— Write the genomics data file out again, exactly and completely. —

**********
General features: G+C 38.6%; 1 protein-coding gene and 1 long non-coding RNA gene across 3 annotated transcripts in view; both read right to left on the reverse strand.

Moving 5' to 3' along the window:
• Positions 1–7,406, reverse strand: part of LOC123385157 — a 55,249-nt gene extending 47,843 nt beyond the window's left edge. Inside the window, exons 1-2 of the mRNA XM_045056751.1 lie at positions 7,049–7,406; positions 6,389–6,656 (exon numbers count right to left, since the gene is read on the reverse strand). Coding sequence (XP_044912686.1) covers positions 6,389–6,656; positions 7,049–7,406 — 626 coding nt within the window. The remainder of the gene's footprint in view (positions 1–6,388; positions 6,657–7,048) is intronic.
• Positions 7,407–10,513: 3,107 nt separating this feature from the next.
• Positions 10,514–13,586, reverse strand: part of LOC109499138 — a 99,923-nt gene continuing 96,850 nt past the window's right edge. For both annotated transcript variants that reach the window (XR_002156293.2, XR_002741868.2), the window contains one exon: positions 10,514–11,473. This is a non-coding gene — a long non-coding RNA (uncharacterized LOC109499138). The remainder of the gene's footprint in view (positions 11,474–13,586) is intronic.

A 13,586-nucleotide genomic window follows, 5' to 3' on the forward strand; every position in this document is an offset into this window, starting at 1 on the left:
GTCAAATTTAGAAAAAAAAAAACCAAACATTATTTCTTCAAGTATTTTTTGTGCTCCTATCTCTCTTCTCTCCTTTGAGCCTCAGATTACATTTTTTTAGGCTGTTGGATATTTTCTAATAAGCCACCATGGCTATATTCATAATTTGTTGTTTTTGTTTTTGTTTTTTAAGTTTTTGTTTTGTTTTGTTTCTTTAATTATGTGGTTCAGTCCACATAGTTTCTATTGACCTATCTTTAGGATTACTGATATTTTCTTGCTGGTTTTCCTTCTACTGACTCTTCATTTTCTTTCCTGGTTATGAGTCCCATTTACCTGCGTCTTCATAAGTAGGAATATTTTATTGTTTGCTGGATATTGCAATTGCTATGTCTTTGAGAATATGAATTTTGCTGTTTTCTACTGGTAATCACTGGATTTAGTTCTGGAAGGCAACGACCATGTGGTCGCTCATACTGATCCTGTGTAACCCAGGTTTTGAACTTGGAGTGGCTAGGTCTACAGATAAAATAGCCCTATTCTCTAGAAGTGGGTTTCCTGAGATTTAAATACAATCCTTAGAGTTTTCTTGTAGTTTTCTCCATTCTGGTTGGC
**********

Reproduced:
General features: G+C 38.6%; 1 protein-coding gene and 1 long non-coding RNA gene across 3 annotated transcripts in view; both read right to left on the reverse strand.

Moving 5' to 3' along the window:
• Positions 1–7,406, reverse strand: part of LOC123385157 — a 55,249-nt gene extending 47,843 nt beyond the window's left edge. Inside the window, exons 1-2 of the mRNA XM_045056751.1 lie at positions 7,049–7,406; positions 6,389–6,656 (exon numbers count right to left, since the gene is read on the reverse strand). Coding sequence (XP_044912686.1) covers positions 6,389–6,656; positions 7,049–7,406 — 626 coding nt within the window. The remainder of the gene's footprint in view (positions 1–6,388; positions 6,657–7,048) is intronic.
• Positions 7,407–10,513: 3,107 nt separating this feature from the next.
• Positions 10,514–13,586, reverse strand: part of LOC109499138 — a 99,923-nt gene continuing 96,850 nt past the window's right edge. For both annotated transcript variants that reach the window (XR_002156293.2, XR_002741868.2), the window contains one exon: positions 10,514–11,473. This is a non-coding gene — a long non-coding RNA (uncharacterized LOC109499138). The remainder of the gene's footprint in view (positions 11,474–13,586) is intronic.

A 13,586-nucleotide genomic window follows, 5' to 3' on the forward strand; every position in this document is an offset into this window, starting at 1 on the left:
GTCAAATTTAGAAAAAAAAAAACCAAACATTATTTCTTCAAGTATTTTTTGTGCTCCTATCTCTCTTCTCTCCTTTGAGCCTCAGATTACATTTTTTTAGGCTGTTGGATATTTTCTAATAAGCCACCATGGCTATATTCATAATTTGTTGTTTTTGTTTTTGTTTTTTAAGTTTTTGTTTTGTTTTGTTTCTTTAATTATGTGGTTCAGTCCACATAGTTTCTATTGACCTATCTTTAGGATTACTGATATTTTCTTGCTGGTTTTCCTTCTACTGACTCTTCATTTTCTTTCCTGGTTATGAGTCCCATTTACCTGCGTCTTCATAAGTAGGAATATTTTATTGTTTGCTGGATATTGCAATTGCTATGTCTTTGAGAATATGAATTTTGCTGTTTTCTACTGGTAATCACTGGATTTAGTTCTGGAAGGCAACGACCATGTGGTCGCTCATACTGATCCTGTGTAACCCAGGTTTTGAACTTGGAGTGGCTAGGTCTACAGATAAAATAGCCCTATTCTCTAGAAGTGGGTTTCCTGAGATTTAAATACAATCCTTAGAGTTTTCTTGTAGTTTTCTCCATTCTGGTTGGC